Monday, July 21, 2014

Cheese-making: An Art and a Science
Written by Andrea Just for the Wagner Tales Winter 2014 Issue

Last Christmas I received a cheese-making kit and thought to myself, what a great gift! I love cheese, I love to cook, and here is everything I need to make 30 pounds of mozzarella and ricotta.  Well, not everything. If you want good cheese, you must start with good milk.

If you take a close look at the dairy case in your favorite grocery store, you will discover that nearly every form of cow’s milk has been cooked to death (literally).

Ultra-pasteurized milk, the kind you normally find at the store, is heated to 191 degrees for at least one second. This high temperature destroys all organisms and enzymes in the milk, killing any bacteria, but also damaging the protein structure.  The instructions in my kit made it very clear that using ultra-pasteurized milk would not work.

I searched at Whole Foods and was thrilled to find one brand of milk that lacked the deadly ultra-pasteurized label. I brought a gallon home and carefully followed the steps to make “30-minute mozzarella,” but it never formed a solid curd.

Twelve bucks, down the drain. What a great gift!?!

After a brief stint of despair, I realized that the source for great milk was right under my nose. I had recently accepted a job at Historic Wagner Farm, where learning to milk a cow was part of my training. I was overjoyed when I got permission to use the fresh, raw milk from our dairy cow, Lilly.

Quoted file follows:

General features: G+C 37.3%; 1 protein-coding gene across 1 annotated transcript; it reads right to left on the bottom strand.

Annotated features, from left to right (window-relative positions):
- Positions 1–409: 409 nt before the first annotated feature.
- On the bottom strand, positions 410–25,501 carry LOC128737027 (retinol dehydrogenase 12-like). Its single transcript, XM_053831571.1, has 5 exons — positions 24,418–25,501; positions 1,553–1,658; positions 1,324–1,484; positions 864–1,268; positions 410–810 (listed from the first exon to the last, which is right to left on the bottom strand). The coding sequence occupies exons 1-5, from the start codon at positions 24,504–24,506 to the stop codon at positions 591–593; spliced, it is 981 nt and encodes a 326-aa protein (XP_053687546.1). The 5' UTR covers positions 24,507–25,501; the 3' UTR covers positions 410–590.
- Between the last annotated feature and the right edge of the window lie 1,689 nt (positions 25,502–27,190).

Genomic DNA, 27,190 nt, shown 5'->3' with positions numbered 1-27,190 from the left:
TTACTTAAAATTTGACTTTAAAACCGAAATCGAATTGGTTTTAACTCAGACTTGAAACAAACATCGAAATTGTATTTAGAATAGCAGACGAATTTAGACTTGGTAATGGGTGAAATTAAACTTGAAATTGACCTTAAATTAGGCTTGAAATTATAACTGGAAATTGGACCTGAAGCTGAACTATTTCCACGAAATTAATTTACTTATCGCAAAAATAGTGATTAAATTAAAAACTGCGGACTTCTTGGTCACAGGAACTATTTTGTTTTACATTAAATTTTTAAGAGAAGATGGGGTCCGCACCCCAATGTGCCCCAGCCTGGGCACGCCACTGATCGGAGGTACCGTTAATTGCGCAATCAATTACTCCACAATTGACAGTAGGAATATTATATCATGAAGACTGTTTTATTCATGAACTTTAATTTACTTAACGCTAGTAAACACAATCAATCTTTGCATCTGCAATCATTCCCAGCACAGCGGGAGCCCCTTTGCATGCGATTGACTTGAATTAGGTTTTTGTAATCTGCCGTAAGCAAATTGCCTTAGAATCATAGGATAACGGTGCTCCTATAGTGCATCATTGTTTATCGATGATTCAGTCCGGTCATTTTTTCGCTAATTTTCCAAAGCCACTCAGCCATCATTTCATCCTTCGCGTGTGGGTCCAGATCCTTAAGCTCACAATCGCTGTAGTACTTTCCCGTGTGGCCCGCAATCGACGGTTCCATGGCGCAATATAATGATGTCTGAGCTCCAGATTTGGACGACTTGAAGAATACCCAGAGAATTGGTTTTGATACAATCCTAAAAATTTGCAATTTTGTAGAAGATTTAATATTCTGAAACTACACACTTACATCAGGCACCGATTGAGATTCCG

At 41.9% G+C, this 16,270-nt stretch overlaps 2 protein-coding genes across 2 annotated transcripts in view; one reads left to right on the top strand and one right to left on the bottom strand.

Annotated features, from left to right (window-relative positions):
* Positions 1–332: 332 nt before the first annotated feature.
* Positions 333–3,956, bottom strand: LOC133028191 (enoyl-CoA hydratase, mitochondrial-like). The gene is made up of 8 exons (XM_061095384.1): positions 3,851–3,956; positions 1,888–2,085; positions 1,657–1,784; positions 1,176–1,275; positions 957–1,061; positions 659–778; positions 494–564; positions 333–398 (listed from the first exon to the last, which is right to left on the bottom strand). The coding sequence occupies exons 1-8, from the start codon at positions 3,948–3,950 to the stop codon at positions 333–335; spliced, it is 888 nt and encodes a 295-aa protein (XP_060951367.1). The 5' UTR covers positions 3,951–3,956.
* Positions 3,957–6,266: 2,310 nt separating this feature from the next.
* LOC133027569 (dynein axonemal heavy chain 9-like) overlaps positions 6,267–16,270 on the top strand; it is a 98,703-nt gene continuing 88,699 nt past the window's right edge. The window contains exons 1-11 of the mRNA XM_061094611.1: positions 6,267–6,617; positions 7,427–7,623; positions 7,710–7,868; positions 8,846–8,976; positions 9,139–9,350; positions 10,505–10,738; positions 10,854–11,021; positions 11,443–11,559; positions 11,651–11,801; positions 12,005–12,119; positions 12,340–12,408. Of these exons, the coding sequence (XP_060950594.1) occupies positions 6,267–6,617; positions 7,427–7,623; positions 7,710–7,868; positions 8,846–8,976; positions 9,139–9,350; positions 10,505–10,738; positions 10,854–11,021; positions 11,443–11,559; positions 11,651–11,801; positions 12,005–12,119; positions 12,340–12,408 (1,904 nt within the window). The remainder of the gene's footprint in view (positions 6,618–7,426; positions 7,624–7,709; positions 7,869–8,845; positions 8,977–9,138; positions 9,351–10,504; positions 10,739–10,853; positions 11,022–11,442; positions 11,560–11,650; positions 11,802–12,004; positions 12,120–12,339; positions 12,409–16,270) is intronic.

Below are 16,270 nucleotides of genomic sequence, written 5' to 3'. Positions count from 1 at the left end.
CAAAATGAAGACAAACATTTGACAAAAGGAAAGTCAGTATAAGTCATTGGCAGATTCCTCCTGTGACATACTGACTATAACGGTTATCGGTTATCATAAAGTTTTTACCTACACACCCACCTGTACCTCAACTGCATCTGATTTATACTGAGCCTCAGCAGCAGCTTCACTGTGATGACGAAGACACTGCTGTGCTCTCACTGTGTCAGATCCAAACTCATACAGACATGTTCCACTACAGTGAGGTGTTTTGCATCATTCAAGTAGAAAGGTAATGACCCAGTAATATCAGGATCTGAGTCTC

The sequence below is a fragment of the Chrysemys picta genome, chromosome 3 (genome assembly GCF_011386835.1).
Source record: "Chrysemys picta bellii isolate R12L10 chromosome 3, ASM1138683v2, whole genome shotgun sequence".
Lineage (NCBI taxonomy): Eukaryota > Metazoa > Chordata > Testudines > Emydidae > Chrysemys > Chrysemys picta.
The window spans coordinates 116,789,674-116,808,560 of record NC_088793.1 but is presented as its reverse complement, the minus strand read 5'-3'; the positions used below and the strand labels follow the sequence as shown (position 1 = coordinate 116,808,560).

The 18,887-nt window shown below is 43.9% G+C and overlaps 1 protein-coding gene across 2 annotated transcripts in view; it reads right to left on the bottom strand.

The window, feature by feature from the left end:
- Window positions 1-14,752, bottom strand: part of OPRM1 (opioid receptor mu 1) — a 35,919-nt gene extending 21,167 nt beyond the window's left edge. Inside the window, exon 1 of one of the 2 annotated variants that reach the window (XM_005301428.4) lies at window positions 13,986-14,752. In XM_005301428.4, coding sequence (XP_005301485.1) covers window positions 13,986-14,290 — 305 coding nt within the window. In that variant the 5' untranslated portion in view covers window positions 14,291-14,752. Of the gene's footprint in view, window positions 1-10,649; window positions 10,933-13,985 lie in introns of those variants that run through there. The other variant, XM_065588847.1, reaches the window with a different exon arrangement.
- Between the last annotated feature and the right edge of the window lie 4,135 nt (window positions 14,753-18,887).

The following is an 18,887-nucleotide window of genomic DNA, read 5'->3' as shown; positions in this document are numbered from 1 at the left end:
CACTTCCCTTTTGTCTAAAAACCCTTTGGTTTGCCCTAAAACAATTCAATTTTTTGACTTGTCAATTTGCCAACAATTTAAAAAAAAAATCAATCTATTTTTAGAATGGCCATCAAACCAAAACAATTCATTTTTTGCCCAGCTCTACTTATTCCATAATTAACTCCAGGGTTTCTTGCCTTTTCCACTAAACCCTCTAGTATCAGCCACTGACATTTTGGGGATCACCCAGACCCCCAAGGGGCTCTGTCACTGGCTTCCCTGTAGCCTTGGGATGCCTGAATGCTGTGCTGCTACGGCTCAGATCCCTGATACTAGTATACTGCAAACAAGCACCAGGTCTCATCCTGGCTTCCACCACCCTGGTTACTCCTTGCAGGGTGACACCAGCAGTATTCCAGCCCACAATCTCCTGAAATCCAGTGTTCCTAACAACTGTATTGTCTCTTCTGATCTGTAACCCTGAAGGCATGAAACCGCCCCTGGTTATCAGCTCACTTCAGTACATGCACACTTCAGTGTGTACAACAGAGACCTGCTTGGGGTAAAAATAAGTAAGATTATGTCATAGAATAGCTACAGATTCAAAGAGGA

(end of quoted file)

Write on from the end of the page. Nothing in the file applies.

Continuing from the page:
Now this would really be farm-to-table cheese! I’d like to include a big thank you to farmer Andres for expertly training me how to milk a cow. With much excitement and anticipation, I started making mozzarella cheese for real this time. First I made curds, then heated and stretched the curds, then formed the cheese into little balls.

The stretching and forming steps are rather fast-paced and this is where the recipe directs instructs you to salt each ball. I couldn’t manage all these steps at once so after the little cheese balls were formed and cooling, I mixed up a brine solution for storage.

I brought my mozzarella to the farm and asked my co-workers to give it a try.  They all smiled and said nice things, perhaps a few of them meant it. I mean it wasn’t terrible, but it wasn’t truly awesome either.

The next batch of mozzarella turned out better. I remembered to add salt at the proper time and formed one big cheese log. I was aiming to get a drier cheese that I could grate and put on pizza.  It was drier than my first effort, but a little rubbery. It tasted lovely though, creamy and fresh. Had I produced this batch a month earlier, I would have enjoyed eating my cheese with homegrown tomatoes and basil.

I’m just starting to understand what they say about cheese-making being an art and a science when Lilly, my source of fresh dairy, leaves the Farm for the winter.

I guess it’s a minor setback in my quest to become a master cheese maker. It gives me time to research and explore other cheeses while I wait for fresh dairy to return in spring. I made a batch of mascarpone cheese last week. Yum! So many possibilities to dream of.